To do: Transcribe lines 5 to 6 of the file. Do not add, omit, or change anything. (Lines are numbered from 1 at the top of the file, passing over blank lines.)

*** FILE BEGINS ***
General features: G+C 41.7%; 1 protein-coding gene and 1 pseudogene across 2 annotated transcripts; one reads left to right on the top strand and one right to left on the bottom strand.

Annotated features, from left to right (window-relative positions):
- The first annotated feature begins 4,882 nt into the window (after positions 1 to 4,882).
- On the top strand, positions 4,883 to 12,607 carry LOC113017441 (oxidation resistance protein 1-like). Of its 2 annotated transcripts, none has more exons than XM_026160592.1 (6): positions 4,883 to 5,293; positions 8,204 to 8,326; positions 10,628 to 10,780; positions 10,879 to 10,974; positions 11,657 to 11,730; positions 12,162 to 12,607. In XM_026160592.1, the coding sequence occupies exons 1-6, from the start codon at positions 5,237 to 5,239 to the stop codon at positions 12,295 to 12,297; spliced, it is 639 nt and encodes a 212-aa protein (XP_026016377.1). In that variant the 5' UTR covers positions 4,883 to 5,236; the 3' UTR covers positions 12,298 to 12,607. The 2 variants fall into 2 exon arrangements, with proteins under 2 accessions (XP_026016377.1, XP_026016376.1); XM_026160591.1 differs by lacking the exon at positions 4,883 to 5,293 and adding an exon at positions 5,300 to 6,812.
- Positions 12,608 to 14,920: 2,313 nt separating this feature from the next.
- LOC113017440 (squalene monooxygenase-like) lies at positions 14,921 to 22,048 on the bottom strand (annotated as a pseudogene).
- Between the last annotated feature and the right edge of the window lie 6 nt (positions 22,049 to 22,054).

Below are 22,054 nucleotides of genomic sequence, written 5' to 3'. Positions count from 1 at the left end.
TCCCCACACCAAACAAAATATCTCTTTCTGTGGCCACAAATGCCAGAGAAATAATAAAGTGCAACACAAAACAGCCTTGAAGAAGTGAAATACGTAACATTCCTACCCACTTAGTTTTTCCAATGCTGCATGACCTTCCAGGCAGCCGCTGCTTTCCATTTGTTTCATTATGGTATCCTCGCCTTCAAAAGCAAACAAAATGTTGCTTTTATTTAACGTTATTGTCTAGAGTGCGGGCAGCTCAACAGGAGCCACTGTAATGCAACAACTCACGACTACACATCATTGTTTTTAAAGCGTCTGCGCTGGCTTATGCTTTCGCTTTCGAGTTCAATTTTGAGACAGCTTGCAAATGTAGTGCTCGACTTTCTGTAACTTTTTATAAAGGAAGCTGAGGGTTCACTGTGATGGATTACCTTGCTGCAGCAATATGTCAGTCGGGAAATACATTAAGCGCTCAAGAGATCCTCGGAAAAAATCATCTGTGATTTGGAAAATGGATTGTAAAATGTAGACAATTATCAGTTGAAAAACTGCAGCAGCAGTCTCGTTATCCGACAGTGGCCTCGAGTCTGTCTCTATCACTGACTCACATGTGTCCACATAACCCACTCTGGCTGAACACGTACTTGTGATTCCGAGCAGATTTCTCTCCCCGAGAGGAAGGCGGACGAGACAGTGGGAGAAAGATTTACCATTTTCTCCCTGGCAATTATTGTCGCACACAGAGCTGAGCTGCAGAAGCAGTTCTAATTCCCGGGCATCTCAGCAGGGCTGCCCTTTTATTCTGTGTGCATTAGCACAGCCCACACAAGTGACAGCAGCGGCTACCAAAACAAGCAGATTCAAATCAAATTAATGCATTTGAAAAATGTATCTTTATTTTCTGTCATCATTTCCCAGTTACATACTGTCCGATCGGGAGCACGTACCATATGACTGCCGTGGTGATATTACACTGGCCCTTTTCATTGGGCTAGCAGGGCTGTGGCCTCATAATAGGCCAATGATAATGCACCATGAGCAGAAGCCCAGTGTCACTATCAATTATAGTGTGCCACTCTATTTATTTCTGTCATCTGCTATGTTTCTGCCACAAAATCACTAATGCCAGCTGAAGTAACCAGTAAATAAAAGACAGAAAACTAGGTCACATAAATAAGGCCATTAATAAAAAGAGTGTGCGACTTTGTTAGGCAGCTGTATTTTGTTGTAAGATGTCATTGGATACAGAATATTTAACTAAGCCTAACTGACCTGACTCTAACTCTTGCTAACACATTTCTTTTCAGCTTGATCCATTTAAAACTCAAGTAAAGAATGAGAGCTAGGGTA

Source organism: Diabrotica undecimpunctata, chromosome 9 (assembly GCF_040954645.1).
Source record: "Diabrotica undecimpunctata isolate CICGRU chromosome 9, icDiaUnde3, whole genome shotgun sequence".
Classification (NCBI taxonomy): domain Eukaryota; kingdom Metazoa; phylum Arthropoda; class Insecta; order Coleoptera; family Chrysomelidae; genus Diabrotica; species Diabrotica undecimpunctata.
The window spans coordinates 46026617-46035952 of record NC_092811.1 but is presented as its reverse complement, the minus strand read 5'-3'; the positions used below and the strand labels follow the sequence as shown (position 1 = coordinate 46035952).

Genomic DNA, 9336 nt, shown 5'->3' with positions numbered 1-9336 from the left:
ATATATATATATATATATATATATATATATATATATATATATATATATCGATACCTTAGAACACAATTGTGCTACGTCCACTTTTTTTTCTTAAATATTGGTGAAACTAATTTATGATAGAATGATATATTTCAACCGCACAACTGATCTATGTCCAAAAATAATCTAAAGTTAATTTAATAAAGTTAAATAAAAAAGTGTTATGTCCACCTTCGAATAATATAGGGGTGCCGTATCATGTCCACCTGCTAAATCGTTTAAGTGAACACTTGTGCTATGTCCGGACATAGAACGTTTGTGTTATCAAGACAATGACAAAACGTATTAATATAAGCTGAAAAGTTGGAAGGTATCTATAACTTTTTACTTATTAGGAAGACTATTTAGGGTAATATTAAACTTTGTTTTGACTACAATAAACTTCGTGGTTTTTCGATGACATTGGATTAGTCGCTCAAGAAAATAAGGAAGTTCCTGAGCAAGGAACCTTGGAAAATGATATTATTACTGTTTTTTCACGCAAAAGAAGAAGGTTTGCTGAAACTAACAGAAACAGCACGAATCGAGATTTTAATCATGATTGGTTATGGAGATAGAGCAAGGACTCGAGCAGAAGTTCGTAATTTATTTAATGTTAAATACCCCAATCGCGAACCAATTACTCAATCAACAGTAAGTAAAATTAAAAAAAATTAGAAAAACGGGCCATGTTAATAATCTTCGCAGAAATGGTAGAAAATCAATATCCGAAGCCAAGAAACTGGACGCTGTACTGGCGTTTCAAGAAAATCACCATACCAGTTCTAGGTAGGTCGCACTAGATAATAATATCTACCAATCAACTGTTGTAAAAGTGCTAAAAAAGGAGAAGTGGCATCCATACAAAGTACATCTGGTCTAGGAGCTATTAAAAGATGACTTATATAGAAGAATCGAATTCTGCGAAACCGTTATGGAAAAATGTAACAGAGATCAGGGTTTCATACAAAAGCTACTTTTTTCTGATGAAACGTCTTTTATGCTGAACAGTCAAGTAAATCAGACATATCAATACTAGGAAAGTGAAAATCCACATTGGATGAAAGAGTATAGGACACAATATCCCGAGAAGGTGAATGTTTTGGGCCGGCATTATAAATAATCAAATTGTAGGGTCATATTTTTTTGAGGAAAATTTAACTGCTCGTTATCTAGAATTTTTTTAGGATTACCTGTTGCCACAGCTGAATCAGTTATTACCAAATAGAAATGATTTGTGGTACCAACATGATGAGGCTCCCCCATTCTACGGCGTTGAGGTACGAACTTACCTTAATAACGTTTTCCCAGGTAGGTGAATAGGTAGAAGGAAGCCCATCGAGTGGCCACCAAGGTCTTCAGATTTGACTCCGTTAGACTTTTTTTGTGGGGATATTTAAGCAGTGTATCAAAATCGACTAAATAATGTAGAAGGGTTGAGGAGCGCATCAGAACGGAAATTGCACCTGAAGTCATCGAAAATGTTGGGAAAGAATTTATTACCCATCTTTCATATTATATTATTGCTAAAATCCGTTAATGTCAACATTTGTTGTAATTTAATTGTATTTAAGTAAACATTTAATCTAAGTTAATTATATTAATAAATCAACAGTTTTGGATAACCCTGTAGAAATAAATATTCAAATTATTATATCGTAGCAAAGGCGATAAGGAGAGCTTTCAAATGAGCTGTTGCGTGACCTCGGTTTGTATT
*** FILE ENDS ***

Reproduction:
- Positions 12,608 to 14,920: 2,313 nt separating this feature from the next.
- LOC113017440 (squalene monooxygenase-like) lies at positions 14,921 to 22,048 on the bottom strand (annotated as a pseudogene).